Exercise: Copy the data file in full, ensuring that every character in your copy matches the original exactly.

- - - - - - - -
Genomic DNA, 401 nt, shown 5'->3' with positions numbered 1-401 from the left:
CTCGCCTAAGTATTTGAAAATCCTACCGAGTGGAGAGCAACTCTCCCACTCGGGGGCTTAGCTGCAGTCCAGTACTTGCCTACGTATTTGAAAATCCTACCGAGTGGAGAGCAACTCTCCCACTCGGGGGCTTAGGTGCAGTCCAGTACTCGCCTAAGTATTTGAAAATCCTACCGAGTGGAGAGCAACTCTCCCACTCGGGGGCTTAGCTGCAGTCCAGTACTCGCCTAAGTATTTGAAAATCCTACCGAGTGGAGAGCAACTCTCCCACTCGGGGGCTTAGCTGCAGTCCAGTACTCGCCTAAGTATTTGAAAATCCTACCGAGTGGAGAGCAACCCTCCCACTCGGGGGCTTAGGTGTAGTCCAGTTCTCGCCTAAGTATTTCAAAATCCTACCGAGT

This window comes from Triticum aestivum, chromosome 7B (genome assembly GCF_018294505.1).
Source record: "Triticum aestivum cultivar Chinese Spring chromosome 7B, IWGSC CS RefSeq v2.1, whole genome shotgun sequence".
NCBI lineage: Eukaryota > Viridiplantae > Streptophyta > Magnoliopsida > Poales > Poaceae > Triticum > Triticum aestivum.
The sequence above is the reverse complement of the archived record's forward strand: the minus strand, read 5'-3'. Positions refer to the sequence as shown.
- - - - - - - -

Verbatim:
Genomic DNA, 401 nt, shown 5'->3' with positions numbered 1-401 from the left:
CTCGCCTAAGTATTTGAAAATCCTACCGAGTGGAGAGCAACTCTCCCACTCGGGGGCTTAGCTGCAGTCCAGTACTTGCCTACGTATTTGAAAATCCTACCGAGTGGAGAGCAACTCTCCCACTCGGGGGCTTAGGTGCAGTCCAGTACTCGCCTAAGTATTTGAAAATCCTACCGAGTGGAGAGCAACTCTCCCACTCGGGGGCTTAGCTGCAGTCCAGTACTCGCCTAAGTATTTGAAAATCCTACCGAGTGGAGAGCAACTCTCCCACTCGGGGGCTTAGCTGCAGTCCAGTACTCGCCTAAGTATTTGAAAATCCTACCGAGTGGAGAGCAACCCTCCCACTCGGGGGCTTAGGTGTAGTCCAGTTCTCGCCTAAGTATTTCAAAATCCTACCGAGT

This window comes from Triticum aestivum, chromosome 7B (genome assembly GCF_018294505.1).
Source record: "Triticum aestivum cultivar Chinese Spring chromosome 7B, IWGSC CS RefSeq v2.1, whole genome shotgun sequence".
NCBI lineage: Eukaryota > Viridiplantae > Streptophyta > Magnoliopsida > Poales > Poaceae > Triticum > Triticum aestivum.
The sequence above is the reverse complement of the archived record's forward strand: the minus strand, read 5'-3'. Positions refer to the sequence as shown.